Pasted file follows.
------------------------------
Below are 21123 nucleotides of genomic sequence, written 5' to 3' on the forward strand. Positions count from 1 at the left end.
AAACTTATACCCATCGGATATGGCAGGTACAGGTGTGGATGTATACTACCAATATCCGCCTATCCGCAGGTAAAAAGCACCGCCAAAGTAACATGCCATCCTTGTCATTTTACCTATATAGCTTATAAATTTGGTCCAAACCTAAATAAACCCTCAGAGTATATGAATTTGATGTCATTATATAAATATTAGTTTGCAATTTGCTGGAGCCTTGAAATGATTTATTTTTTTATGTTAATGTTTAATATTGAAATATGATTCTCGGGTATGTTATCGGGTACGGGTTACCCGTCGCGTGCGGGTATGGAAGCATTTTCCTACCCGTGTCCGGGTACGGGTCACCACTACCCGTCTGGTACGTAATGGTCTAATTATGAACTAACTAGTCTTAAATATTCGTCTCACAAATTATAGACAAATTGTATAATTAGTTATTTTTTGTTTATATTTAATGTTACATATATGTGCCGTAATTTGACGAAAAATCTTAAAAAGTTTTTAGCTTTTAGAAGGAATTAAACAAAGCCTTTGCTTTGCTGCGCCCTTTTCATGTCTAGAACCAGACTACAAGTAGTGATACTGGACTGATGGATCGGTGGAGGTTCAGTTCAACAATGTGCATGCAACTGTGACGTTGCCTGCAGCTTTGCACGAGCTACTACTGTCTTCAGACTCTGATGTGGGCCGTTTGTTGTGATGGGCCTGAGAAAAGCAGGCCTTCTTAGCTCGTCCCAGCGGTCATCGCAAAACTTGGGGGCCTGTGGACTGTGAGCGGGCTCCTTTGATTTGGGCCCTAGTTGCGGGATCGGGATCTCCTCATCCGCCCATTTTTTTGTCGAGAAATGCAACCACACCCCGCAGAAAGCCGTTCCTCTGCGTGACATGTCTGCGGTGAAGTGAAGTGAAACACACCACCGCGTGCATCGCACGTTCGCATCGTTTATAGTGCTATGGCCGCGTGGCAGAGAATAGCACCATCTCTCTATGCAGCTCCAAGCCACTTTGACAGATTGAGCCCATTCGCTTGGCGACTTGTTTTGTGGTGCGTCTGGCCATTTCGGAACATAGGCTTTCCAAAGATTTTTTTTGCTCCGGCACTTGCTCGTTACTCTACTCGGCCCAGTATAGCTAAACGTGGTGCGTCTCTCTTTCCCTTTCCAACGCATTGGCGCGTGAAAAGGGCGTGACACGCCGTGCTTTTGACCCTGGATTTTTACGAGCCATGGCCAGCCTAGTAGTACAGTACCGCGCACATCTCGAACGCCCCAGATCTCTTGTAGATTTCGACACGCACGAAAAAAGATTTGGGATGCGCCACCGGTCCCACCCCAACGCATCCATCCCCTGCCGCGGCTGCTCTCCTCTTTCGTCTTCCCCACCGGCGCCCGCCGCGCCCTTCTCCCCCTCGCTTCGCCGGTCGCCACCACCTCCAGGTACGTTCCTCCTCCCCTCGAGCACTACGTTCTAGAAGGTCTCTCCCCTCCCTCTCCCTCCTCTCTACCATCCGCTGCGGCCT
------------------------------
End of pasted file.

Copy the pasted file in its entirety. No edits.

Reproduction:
Below are 21123 nucleotides of genomic sequence, written 5' to 3' on the forward strand. Positions count from 1 at the left end.
AAACTTATACCCATCGGATATGGCAGGTACAGGTGTGGATGTATACTACCAATATCCGCCTATCCGCAGGTAAAAAGCACCGCCAAAGTAACATGCCATCCTTGTCATTTTACCTATATAGCTTATAAATTTGGTCCAAACCTAAATAAACCCTCAGAGTATATGAATTTGATGTCATTATATAAATATTAGTTTGCAATTTGCTGGAGCCTTGAAATGATTTATTTTTTTATGTTAATGTTTAATATTGAAATATGATTCTCGGGTATGTTATCGGGTACGGGTTACCCGTCGCGTGCGGGTATGGAAGCATTTTCCTACCCGTGTCCGGGTACGGGTCACCACTACCCGTCTGGTACGTAATGGTCTAATTATGAACTAACTAGTCTTAAATATTCGTCTCACAAATTATAGACAAATTGTATAATTAGTTATTTTTTGTTTATATTTAATGTTACATATATGTGCCGTAATTTGACGAAAAATCTTAAAAAGTTTTTAGCTTTTAGAAGGAATTAAACAAAGCCTTTGCTTTGCTGCGCCCTTTTCATGTCTAGAACCAGACTACAAGTAGTGATACTGGACTGATGGATCGGTGGAGGTTCAGTTCAACAATGTGCATGCAACTGTGACGTTGCCTGCAGCTTTGCACGAGCTACTACTGTCTTCAGACTCTGATGTGGGCCGTTTGTTGTGATGGGCCTGAGAAAAGCAGGCCTTCTTAGCTCGTCCCAGCGGTCATCGCAAAACTTGGGGGCCTGTGGACTGTGAGCGGGCTCCTTTGATTTGGGCCCTAGTTGCGGGATCGGGATCTCCTCATCCGCCCATTTTTTTGTCGAGAAATGCAACCACACCCCGCAGAAAGCCGTTCCTCTGCGTGACATGTCTGCGGTGAAGTGAAGTGAAACACACCACCGCGTGCATCGCACGTTCGCATCGTTTATAGTGCTATGGCCGCGTGGCAGAGAATAGCACCATCTCTCTATGCAGCTCCAAGCCACTTTGACAGATTGAGCCCATTCGCTTGGCGACTTGTTTTGTGGTGCGTCTGGCCATTTCGGAACATAGGCTTTCCAAAGATTTTTTTTGCTCCGGCACTTGCTCGTTACTCTACTCGGCCCAGTATAGCTAAACGTGGTGCGTCTCTCTTTCCCTTTCCAACGCATTGGCGCGTGAAAAGGGCGTGACACGCCGTGCTTTTGACCCTGGATTTTTACGAGCCATGGCCAGCCTAGTAGTACAGTACCGCGCACATCTCGAACGCCCCAGATCTCTTGTAGATTTCGACACGCACGAAAAAAGATTTGGGATGCGCCACCGGTCCCACCCCAACGCATCCATCCCCTGCCGCGGCTGCTCTCCTCTTTCGTCTTCCCCACCGGCGCCCGCCGCGCCCTTCTCCCCCTCGCTTCGCCGGTCGCCACCACCTCCAGGTACGTTCCTCCTCCCCTCGAGCACTACGTTCTAGAAGGTCTCTCCCCTCCCTCTCCCTCCTCTCTACCATCCGCTGCGGCCT